maggiekb — 2013-07-16T15:08:01-04:00 — #1
I lovelovelovelovelove this Grist series on the nuances, contradictions, and confusions surrounding the public debate over genetically modified foods. Nathaniel Johnson has done some really fantastic reporting, challenging distortions from both sides and getting you (the person might actually be buying and eating this stuff) closer to the truth than just about any other journalist… READ THE REST
borisbartlog — 2013-07-16T16:24:56-04:00 — #2
I'm a little leery of this guy because his knowledge of the subject matter is clearly superficial. He does seem to be impartial, and it's nice that he's willing to talk to people from both sides of the debate - but I don't think he's in a position to critically evaluate their claims. For example, he writes:
'But BtCry1F, he said, is utterly safe. It turns into the pesticide Bt that’s used in large quantities by organic farmers.'
This is nonsense. The 'pesticide Bt' is the organism bacillus thuringiensis, permitted in organic farming because it's a naturally occurring soil bacterium. Cry1F is an insecticidal protein produced by one strain of this bacterium, and now by some GMO corn since the relevant gene has been transferred. A protein can't turn into a bacterium, and Johnson should know that much if he's going to try to put together a primer on this subject for others.
I mention this not because this specific claim has much to do with his conclusions, but because it shows that he's spent too much time just listening to claims and not enough on developing the background needed to evaluate them.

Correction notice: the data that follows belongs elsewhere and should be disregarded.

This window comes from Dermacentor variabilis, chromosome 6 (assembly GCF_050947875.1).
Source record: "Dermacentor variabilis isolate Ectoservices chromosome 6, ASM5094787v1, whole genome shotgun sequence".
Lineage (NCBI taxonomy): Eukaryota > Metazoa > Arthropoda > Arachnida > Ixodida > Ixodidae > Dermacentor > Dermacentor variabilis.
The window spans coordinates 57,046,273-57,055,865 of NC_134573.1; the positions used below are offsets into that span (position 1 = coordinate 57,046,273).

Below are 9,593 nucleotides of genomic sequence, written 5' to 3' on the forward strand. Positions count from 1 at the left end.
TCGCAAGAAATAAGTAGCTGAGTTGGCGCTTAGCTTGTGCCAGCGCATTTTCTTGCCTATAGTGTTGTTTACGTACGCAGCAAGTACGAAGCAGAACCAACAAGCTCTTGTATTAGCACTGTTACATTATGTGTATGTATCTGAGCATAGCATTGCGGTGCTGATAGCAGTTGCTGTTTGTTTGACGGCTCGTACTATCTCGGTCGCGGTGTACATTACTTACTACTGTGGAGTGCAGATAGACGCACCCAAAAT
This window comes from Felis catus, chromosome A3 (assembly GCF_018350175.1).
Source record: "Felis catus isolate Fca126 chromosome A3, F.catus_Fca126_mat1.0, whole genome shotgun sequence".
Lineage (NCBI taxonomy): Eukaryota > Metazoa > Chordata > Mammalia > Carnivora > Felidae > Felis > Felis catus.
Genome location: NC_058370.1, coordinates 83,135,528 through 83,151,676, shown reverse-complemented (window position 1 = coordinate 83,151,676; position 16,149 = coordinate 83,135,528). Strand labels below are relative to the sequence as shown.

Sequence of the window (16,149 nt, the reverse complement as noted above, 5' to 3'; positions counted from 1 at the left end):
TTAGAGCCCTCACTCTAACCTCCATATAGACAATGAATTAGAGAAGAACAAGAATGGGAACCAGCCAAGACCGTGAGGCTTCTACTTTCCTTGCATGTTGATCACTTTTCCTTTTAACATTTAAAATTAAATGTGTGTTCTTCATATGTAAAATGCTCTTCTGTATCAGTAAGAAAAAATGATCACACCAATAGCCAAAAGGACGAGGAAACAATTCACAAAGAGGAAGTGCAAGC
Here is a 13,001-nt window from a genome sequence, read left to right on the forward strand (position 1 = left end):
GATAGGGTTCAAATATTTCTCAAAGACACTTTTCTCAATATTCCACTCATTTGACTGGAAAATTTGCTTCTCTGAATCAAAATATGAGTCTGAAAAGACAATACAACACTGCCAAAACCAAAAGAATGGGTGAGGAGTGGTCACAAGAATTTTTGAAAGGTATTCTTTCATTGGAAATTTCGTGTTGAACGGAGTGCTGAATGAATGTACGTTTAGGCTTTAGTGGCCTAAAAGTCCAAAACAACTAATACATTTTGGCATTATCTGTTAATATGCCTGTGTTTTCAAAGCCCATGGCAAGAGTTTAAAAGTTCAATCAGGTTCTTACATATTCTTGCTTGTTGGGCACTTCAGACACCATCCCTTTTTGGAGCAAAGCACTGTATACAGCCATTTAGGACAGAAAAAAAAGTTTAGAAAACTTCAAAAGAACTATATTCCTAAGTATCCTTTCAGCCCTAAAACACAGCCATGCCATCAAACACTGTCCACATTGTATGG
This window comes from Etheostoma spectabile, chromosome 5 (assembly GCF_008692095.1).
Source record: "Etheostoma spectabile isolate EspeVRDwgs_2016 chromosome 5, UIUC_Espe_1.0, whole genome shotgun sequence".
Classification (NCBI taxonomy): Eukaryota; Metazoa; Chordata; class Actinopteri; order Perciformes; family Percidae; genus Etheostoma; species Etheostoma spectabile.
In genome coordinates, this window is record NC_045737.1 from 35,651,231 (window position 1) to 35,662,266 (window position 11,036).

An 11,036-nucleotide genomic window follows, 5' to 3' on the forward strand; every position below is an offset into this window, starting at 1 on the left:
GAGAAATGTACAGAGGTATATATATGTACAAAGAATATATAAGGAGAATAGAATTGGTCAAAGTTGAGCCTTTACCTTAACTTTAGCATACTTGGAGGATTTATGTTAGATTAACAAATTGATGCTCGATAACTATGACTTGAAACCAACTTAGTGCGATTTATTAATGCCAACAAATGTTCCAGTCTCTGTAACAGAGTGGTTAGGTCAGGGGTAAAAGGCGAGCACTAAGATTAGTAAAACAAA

iangun — 2013-07-16T16:44:59-04:00 — #3
Looking forward to this series, though I am already a bit concerned based on the theme presented in the introduction.
The problem with discussion of the safety of GMO products is it occurs at a level that is too general to be meaningful in any way. I would suspect that this is largely intentional, but here is the basic problem with the way GMO's are discussed: Genetic Modification is an approach to product creation, not a class or individual product in itself, and therefore no claims or assertions of safety ever make sense.
I write about this problem in more depth for our site here "GMO's Can't Be Safe but the basic issue is that stating GMO's are safe is like saying chemistry is safe... it clearly makes no sense. Just as the "safety" of chemistry hinges entirely on what you are doing with it, so does the application of biotech to create products, food or otherwise. Certainly you can point to examples or even current approaches and products and say "Wow, look, none of these glass cleaners have killed us!" but that doesn't mean that all chemical concoctions and reformulations are benign. It is ridiculous on its face.
We need to change the way we look at the process as a whole to understand what the implications are for the products, and then work on regulations are rules for governing them. Hopefully this series will lead us in that direction.
redesigned — 2013-07-16T17:01:16-04:00 — #4
I agree and have largely stated something similar.
One can be pro better safety studies before GMOs are individually approved for human consumption.
One can be pro better regulations to prevent contamination of wild genomes with modified genetic material.
I agree with both at this early stage...BUT being against GMO the technology itself is ignorant and meaningless as is making blanket statements that GMO foods are dangerous or unsafe.
GMO technology has a tremendous potential for positive uses and for negative impact, like any technological advance it is how it wielded that makes all the difference.